A Short History of Nearly Everything
One of the world’s most beloved writers and New York Times bestselling author of A Walk in the Woods and The Body takes his ultimate journey—into the most intriguing and intractable questions that science seeks to answer.
In A Walk in the Woods, Bill Bryson trekked the Appalachian Trail—well, most of it. In A Sunburned Country, he confronted some of the most lethal wildlife Australia has to offer. Now, in his biggest book, he confronts his greatest challenge: to understand—and, if possible, answer—the oldest, biggest questions we have posed about the universe and ourselves. Taking as territory everything from the Big Bang to the rise of civilization, Bryson seeks to understand how we got from there being nothing at all to there being us. To that end, he has attached himself to a host of the world’s most advanced (and often obsessed) archaeologists, anthropologists, and mathematicians, travelling to their offices, laboratories, and field camps. He has read (or tried to read) their books, pestered them with questions, apprenticed himself to their powerful minds. A Short History of Nearly Everything is the record of this quest, and it is a sometimes profound, sometimes funny, and always supremely clear and entertaining adventure in the realms of human knowledge, as only Bill Bryson can render it. Science has never been more involving or entertaining.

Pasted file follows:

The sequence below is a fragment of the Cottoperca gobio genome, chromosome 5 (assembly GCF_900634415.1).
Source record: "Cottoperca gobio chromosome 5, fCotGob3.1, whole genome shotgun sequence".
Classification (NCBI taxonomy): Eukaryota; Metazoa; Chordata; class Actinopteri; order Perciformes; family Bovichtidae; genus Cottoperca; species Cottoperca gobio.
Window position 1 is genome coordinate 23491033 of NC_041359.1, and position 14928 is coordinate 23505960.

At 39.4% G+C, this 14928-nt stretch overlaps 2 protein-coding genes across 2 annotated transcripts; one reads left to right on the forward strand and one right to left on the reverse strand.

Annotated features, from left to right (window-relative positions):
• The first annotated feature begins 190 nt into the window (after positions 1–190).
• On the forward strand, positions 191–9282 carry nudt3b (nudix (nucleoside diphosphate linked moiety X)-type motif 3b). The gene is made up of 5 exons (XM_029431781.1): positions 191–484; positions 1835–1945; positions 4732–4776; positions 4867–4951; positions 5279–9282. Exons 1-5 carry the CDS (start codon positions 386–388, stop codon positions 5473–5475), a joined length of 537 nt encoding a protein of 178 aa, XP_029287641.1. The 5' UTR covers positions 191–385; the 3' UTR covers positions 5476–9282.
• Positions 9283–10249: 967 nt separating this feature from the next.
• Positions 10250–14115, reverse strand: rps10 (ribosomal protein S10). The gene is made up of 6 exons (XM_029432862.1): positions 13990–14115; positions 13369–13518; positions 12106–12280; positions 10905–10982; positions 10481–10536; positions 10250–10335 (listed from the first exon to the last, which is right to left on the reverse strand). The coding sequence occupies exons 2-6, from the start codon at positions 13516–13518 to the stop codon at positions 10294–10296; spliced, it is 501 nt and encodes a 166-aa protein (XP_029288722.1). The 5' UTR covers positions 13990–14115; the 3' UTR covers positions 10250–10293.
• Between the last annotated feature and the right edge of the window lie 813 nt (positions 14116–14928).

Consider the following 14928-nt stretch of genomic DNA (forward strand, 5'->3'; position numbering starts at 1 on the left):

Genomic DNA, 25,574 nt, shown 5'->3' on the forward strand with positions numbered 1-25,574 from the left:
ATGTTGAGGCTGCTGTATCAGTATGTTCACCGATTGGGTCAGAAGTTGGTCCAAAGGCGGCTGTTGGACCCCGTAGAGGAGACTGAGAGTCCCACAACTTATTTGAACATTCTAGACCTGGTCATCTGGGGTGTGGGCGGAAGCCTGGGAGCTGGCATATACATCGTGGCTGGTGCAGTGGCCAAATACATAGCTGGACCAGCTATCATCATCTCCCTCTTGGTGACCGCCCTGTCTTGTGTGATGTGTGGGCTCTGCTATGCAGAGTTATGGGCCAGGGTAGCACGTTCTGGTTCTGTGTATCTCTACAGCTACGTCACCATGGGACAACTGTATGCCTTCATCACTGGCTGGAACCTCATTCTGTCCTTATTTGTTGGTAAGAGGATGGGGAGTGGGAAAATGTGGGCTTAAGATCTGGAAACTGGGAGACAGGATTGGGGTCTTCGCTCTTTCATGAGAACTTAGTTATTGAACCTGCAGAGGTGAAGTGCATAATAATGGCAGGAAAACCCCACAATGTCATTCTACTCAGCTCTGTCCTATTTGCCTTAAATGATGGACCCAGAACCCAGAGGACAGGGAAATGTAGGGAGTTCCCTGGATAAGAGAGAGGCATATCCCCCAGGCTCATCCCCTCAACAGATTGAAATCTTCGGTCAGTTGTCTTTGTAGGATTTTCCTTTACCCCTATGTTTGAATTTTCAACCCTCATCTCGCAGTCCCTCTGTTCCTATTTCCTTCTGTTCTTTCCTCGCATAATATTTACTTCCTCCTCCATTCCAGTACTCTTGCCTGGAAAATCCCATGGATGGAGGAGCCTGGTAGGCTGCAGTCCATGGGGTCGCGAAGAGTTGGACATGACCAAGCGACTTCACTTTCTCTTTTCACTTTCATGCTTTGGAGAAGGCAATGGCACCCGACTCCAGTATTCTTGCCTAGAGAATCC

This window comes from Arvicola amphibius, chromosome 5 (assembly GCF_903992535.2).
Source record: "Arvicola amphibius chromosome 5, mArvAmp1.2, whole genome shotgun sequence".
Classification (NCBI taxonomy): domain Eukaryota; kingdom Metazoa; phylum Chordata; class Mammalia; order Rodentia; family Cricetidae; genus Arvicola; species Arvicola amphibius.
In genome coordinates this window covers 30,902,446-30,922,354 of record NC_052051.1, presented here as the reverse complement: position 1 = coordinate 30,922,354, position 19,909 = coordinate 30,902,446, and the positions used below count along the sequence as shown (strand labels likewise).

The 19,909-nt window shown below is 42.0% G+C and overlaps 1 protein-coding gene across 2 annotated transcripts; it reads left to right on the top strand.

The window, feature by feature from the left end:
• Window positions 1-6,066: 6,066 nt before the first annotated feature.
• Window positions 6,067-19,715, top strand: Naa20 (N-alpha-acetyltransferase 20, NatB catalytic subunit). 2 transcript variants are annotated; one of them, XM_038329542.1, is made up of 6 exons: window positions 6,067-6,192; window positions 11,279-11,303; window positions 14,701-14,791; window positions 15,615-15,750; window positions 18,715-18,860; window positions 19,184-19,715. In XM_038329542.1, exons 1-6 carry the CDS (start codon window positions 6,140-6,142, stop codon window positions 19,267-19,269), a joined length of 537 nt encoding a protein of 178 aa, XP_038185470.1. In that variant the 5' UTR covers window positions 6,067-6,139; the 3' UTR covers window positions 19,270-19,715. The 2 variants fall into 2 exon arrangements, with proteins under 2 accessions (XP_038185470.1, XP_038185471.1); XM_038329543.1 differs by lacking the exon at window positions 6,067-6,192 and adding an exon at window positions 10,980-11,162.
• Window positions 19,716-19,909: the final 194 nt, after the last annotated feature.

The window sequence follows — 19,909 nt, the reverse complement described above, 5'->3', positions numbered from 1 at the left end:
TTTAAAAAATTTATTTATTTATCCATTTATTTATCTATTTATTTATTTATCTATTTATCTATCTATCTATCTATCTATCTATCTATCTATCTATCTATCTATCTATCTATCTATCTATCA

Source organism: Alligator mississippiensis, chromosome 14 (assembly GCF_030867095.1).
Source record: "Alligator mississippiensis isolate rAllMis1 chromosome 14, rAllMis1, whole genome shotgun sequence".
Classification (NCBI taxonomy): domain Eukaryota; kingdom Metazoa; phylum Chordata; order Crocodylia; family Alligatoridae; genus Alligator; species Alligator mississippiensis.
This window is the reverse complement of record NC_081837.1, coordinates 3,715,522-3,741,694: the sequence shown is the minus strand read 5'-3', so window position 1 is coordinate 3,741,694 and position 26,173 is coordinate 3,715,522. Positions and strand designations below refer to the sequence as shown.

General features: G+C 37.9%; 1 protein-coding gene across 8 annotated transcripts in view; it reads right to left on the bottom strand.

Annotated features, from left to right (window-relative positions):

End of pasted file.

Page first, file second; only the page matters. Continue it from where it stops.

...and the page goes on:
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... On Good-bye to All That The Richness of Being Cells Darwin's Singular Notion
The Stuff of Life THE ROAD TO US Ice Time The Mysterious Biped The Restless
Ape Good-bye The physicist Leo Szilard once announced to his friend Hans.
The physicist Leo Szilard once announced to his friend Hans Bethe that he was
thinking of keeping a diary: "I don't intend to publish. I am merely going to record
the facts for the information of God." "Don't you think God knows the facts?" Bethe
... wafers) is produced gravity and the other forces that govern physics. In less
than a minute the universe is a million billion miles across and growing fast.
There is a lot of heat now, ten billion degrees of it, enough to begin the nuclear ...
Although Penzias and Wilson had not been looking for cosmic background
radiation, didn't know what it was when they had found it, and hadn't described or
interpreted its character in any paper, they received the 1978 Nobel Prize in
Bill Bryson. Most of what we know, or believe we know, about the early moments
of the universe is thanks to an idea called inflation theory first propounded in
1979 by a junior particle physicist, then at Stanford, now at MIT, named Alan Guth
What people are saying - Write a review
Review: A Short History of Nearly EverythingUser Review - Kamesh Chivukula - Goodreads
A great book on the history off science from a master story teller. After reading this book I was Grief stricken for not choosing science as a career of choice. After reading the paper back, I brought ... Read full review
Review: A Short History of Nearly EverythingUser Review - NinjaK - Goodreads
What an awesome book! I loved Bryson's humor scattered throughout, and I loved how he was able to make very complicated scientific concepts simple enough for a layperson to understand without once being condescending about it. Everyone should read this! Read full review
Other editions - View all
Genes and Behavior: Nature-Nurture Interplay Explained
Sir Michael Rutter
No preview available - 2006